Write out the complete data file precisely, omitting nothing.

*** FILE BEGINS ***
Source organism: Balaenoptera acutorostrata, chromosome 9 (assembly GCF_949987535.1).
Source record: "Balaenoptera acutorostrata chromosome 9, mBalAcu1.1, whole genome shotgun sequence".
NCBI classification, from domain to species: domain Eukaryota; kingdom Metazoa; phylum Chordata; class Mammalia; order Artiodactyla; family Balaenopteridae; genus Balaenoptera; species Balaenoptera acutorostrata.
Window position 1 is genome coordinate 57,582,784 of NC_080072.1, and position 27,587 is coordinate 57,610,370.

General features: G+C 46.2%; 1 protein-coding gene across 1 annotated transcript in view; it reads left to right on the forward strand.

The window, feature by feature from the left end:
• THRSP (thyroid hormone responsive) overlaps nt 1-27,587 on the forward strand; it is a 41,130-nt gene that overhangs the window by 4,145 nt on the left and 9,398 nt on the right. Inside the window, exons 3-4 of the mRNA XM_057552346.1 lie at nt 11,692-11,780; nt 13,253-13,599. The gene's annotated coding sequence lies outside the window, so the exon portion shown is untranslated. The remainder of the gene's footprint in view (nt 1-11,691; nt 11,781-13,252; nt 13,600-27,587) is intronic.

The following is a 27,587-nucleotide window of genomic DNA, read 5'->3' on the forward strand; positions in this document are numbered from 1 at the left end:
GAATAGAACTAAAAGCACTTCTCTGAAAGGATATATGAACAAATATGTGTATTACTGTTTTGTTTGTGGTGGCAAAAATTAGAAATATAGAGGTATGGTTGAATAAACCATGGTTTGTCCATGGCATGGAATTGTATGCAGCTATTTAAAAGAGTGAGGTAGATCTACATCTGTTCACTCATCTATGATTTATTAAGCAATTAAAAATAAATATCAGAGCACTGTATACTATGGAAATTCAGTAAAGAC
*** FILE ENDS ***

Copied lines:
Source organism: Balaenoptera acutorostrata, chromosome 9 (assembly GCF_949987535.1).
Source record: "Balaenoptera acutorostrata chromosome 9, mBalAcu1.1, whole genome shotgun sequence".
NCBI classification, from domain to species: domain Eukaryota; kingdom Metazoa; phylum Chordata; class Mammalia; order Artiodactyla; family Balaenopteridae; genus Balaenoptera; species Balaenoptera acutorostrata.
Window position 1 is genome coordinate 57,582,784 of NC_080072.1, and position 27,587 is coordinate 57,610,370.

General features: G+C 46.2%; 1 protein-coding gene across 1 annotated transcript in view; it reads left to right on the forward strand.

The window, feature by feature from the left end:
• THRSP (thyroid hormone responsive) overlaps nt 1-27,587 on the forward strand; it is a 41,130-nt gene that overhangs the window by 4,145 nt on the left and 9,398 nt on the right. Inside the window, exons 3-4 of the mRNA XM_057552346.1 lie at nt 11,692-11,780; nt 13,253-13,599. The gene's annotated coding sequence lies outside the window, so the exon portion shown is untranslated. The remainder of the gene's footprint in view (nt 1-11,691; nt 11,781-13,252; nt 13,600-27,587) is intronic.

The following is a 27,587-nucleotide window of genomic DNA, read 5'->3' on the forward strand; positions in this document are numbered from 1 at the left end:
GAATAGAACTAAAAGCACTTCTCTGAAAGGATATATGAACAAATATGTGTATTACTGTTTTGTTTGTGGTGGCAAAAATTAGAAATATAGAGGTATGGTTGAATAAACCATGGTTTGTCCATGGCATGGAATTGTATGCAGCTATTTAAAAGAGTGAGGTAGATCTACATCTGTTCACTCATCTATGATTTATTAAGCAATTAAAAATAAATATCAGAGCACTGTATACTATGGAAATTCAGTAAAGAC